I set up my mini garden yesterday, labeled each pot, and watered. I put two plants in each, planting seeds in various places in the bin, but each different plant/herb is separated. The soil I used is made from Kellogg. It is called Big R potting mix. The fertilizer I used is from the Gaviota brand. To fill 3 bins, I used two bags that each fill 1 cubic foot.
Half of my seeds come from the Aina Ola Seed company. I chose this because it's a local brand. These are the soy beans, onions, and spinach. I wonder if the local seeds will grow better/faster than the mainland companies. I also chose local because they could possibly do better in Hawaii, because this company knows our climate and biodiversity better. The basil I chose is "organic" made by the Ferry Morse brand, "the hand that seeds the world", it says.This one is USDA organic, which may be why it was also almost a dollar more expensive than the other seed packages. The package says organic about three times, and is "guaranteed to grow". I wonder if this is just marketing methods because organic is what customers look for...? The Rosemary seeds are by the Ferry-Morse brand as well, but from their Start Smart line. I think that it is also cheaper because it is not classified as organic. We shall see which ones actually grow!

Second Source

From reading my second source, Plant Life, I have picked some interesting observations. The authors compares raising a garden to raising children, and that is why most good gardeners are women. This quality includes, "an ability to observe closely, think for yourself, and learn from your mistakes."
The first step to being a successful gardener is to "respect the power of nature, and to try to understand the finely tuned balancing act that most plants perform in order to stay alive." This sentence made me think about what I am doing for my seeds, that i planted yesterday. I went to Home Depot and bought my supplies. I had some help from a clerk named Chris that couldn't exactly tell me the difference between around 10 different soils, but he said that customers who bought the same soil i did had success. He also recommended an all-purpose fertilizer that had a balance of all the nutrients. Thus, I hope that I am serving my seeds properly. The pots that my seeds are planted in are a medium size, but are pretty deep, that way the plants have root room to grow. I water them twice a day and give them adequate sunlight and wind because of it's location in my previous blog post. The weather has been quite good lately, and so I'm sure they are doing well. This adequate room for growing will continue the natural cycle of growth and the nitrogen will return to the soil that provides the crop.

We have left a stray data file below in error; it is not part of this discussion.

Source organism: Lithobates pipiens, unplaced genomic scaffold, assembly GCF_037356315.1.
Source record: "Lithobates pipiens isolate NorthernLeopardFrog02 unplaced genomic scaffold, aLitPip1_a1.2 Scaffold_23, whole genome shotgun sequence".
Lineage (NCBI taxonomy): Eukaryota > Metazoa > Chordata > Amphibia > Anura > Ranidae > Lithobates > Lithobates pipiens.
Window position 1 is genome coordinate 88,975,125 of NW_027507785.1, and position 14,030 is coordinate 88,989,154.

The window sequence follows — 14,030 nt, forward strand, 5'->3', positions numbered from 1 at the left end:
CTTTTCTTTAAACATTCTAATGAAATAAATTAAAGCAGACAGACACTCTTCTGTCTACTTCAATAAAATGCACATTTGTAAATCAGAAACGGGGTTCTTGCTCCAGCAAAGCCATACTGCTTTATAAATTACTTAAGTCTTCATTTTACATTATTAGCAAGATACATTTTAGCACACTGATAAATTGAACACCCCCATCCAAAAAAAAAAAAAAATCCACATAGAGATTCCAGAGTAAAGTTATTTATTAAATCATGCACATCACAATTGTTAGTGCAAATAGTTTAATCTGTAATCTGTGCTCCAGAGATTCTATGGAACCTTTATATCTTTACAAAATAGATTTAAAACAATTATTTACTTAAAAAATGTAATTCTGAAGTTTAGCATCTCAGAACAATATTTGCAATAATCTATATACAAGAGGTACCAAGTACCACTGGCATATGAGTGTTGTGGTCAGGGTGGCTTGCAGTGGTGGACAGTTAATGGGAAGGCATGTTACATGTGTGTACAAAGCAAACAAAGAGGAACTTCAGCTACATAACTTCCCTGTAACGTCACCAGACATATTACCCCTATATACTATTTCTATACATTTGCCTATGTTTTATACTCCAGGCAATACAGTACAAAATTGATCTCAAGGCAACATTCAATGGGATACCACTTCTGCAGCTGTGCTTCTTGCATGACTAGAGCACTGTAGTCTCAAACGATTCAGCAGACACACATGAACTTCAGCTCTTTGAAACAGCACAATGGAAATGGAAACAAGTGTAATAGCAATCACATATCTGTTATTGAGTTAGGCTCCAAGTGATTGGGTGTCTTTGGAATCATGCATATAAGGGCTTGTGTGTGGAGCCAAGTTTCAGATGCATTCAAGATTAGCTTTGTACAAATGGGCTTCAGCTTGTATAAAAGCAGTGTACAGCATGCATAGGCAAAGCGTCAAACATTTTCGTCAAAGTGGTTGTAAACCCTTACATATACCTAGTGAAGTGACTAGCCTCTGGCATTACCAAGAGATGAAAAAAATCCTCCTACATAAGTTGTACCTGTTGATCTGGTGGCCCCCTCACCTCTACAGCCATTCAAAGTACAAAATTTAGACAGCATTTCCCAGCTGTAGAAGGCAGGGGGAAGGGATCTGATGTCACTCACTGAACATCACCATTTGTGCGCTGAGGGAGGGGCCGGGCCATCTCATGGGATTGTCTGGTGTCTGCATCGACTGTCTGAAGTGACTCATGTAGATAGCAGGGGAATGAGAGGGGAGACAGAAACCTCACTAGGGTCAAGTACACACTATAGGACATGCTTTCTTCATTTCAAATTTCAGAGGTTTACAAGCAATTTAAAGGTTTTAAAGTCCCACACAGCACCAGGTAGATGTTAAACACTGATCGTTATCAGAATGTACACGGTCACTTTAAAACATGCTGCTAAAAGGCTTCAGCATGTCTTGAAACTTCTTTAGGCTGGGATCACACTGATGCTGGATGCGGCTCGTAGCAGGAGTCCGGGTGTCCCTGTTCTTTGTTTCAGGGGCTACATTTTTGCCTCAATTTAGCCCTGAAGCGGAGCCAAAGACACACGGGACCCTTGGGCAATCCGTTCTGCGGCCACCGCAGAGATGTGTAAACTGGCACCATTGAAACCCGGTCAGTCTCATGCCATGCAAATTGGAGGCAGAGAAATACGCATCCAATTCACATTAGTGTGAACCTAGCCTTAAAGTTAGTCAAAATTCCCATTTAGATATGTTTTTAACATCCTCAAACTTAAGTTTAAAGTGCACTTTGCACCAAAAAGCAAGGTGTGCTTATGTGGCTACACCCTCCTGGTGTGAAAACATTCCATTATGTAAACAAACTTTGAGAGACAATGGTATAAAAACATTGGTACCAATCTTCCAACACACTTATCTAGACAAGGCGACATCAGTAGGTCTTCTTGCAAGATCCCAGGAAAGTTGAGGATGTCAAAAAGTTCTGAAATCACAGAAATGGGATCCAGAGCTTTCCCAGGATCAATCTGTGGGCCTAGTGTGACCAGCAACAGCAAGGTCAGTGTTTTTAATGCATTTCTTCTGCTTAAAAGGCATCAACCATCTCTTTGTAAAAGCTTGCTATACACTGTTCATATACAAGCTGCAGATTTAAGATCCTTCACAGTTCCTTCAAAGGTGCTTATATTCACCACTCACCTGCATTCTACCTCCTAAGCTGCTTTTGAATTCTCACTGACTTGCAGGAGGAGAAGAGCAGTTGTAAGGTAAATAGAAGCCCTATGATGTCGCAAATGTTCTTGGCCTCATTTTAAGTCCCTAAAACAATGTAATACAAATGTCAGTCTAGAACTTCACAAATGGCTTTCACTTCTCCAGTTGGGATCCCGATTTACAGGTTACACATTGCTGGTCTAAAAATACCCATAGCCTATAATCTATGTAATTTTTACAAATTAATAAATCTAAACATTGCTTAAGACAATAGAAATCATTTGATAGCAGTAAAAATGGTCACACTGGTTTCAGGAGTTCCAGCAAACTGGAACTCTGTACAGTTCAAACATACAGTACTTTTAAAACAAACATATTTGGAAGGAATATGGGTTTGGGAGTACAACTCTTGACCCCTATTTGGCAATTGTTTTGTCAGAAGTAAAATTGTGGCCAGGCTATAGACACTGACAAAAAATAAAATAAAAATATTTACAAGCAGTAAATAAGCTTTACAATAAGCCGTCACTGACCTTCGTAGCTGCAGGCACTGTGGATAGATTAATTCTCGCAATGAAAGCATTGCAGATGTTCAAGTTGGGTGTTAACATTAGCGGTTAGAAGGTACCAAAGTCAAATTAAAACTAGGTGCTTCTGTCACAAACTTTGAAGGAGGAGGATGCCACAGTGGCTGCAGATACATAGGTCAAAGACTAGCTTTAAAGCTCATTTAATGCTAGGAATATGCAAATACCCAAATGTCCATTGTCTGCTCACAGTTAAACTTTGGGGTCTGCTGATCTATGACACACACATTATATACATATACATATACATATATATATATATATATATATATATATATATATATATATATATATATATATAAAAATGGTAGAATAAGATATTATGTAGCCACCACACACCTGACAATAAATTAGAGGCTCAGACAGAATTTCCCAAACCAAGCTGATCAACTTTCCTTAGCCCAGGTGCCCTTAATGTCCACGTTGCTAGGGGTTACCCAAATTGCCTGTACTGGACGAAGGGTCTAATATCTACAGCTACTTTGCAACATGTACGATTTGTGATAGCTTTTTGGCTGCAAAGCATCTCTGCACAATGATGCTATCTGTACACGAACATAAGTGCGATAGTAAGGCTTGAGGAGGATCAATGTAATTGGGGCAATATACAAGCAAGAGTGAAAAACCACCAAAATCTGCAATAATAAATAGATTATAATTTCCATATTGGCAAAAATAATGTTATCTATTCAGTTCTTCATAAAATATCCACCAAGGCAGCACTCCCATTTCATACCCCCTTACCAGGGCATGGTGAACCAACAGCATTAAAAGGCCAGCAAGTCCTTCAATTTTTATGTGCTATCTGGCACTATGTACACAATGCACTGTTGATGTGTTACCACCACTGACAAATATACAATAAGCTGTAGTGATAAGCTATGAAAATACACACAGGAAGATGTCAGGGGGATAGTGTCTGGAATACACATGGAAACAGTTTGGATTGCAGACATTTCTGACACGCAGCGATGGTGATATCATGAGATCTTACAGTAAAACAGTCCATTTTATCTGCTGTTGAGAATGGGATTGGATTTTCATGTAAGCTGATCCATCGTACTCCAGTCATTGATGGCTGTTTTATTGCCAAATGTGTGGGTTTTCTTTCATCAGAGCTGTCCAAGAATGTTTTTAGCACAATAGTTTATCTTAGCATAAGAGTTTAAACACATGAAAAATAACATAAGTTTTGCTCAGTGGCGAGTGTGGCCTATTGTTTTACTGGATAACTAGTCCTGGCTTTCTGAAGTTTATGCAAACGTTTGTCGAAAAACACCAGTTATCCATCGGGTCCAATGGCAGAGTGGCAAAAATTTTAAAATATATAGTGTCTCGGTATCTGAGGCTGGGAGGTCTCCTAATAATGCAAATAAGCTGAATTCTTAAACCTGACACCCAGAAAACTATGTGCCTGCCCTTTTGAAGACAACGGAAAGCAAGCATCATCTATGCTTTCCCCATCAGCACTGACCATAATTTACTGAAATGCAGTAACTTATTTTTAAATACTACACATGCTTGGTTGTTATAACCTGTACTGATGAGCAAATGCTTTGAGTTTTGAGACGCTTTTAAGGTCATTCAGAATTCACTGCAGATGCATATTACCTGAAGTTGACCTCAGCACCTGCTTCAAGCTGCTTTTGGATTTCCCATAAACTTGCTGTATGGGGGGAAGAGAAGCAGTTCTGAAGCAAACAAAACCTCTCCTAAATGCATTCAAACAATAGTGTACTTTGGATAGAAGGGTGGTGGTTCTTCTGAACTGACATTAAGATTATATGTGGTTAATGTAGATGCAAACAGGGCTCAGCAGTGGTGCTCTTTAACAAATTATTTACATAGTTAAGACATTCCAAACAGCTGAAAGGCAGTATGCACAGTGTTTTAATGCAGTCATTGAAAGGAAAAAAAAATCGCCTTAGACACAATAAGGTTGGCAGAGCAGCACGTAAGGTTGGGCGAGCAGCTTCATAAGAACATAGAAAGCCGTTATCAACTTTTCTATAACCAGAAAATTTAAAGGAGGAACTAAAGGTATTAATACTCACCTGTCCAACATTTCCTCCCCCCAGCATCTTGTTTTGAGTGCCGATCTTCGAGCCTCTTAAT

This book also talks about chemicals, and how they cause erosion in the Earth, and how it ruins the environment. This is another reason why I chose this project. If I am able to grow some of the things we buy in the store, then I can be sure that what I am eating is truly "organic" or natural. The fertilizer I am using is minimal, just a little at the top. However, I am not quite sure whether or not I actually need to use fertilizer. Maybe I will leave one of my pots without fertilizer for the remainder of my project, and see how it does...
A plus for this project, is that because I bought my soil, I know exactly whats in it, and what type of soil it is. I have classified it as Loam soil, which is "a good combination of organic matter with the basic mineral particles, whether sand, silt, or clay. It is achieved by generous and regular applications of composted materials." This is what all gardeners aim for. It is good to know what is in my soil, and to know that it is a good mix because I know my plants are getting what they need. They depend on soil for moisture, stability, and nutrients. I also know that the soil isn't too acidic.

One of the most important parts that I have read in this book is about the Natural Cycle. The authors state that many gardeners feel that they need to help the cycle by adding more chemicals and nutrients when really, plants have their own system, and gardeners could really be killing their plants instead. What they don't understand is that decay IS a part of the cycle. Most plants' nutrients find their way back during decay. This is the cycle:
1. Dying plant remains on the surface of the soil.
2. Worms dragging material into the soil.
3. Micro-organisms breaking down chemicals.
4. Plant root hairs absorbing nutrients.
5. Healthy plant growth.

Thus, only add nutrients where the soil is naturally poor. The nutrients that plants need are nitrogen, phosphate, and potash. This is what botanists have claimed NPK, like in the Omnivore's Dilemma. Nitrogen is to get leaf vegetables to grow faster and the leafs to grow bigger. Phosphate and potash help produce flowers and fruit.
What I did not realize prior to this project is that gardening involves a lot of Chemistry and the many elements. Mulch helps with weed control.

Friday, May 8, 2009

Location For Planting

This is where I've decided to put my pots. It receives sun well, and it is a good open spot for them to grow. Manoa gets a lot of rain, sun, and shade. As you can see, its mostly grass, so it would be difficult to dig it up. It is grass soil, and not planting soil.